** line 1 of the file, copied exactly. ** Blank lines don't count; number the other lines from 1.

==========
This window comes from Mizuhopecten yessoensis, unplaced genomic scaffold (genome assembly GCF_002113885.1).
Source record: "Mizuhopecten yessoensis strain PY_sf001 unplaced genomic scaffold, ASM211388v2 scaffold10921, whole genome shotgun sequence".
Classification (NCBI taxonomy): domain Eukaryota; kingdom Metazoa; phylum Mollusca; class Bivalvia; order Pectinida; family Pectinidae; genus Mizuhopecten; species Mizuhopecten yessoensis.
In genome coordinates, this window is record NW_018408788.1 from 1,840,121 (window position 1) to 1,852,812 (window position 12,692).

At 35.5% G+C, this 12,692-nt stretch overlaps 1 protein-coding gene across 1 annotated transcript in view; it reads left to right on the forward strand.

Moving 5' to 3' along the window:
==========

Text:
This window comes from Mizuhopecten yessoensis, unplaced genomic scaffold (genome assembly GCF_002113885.1).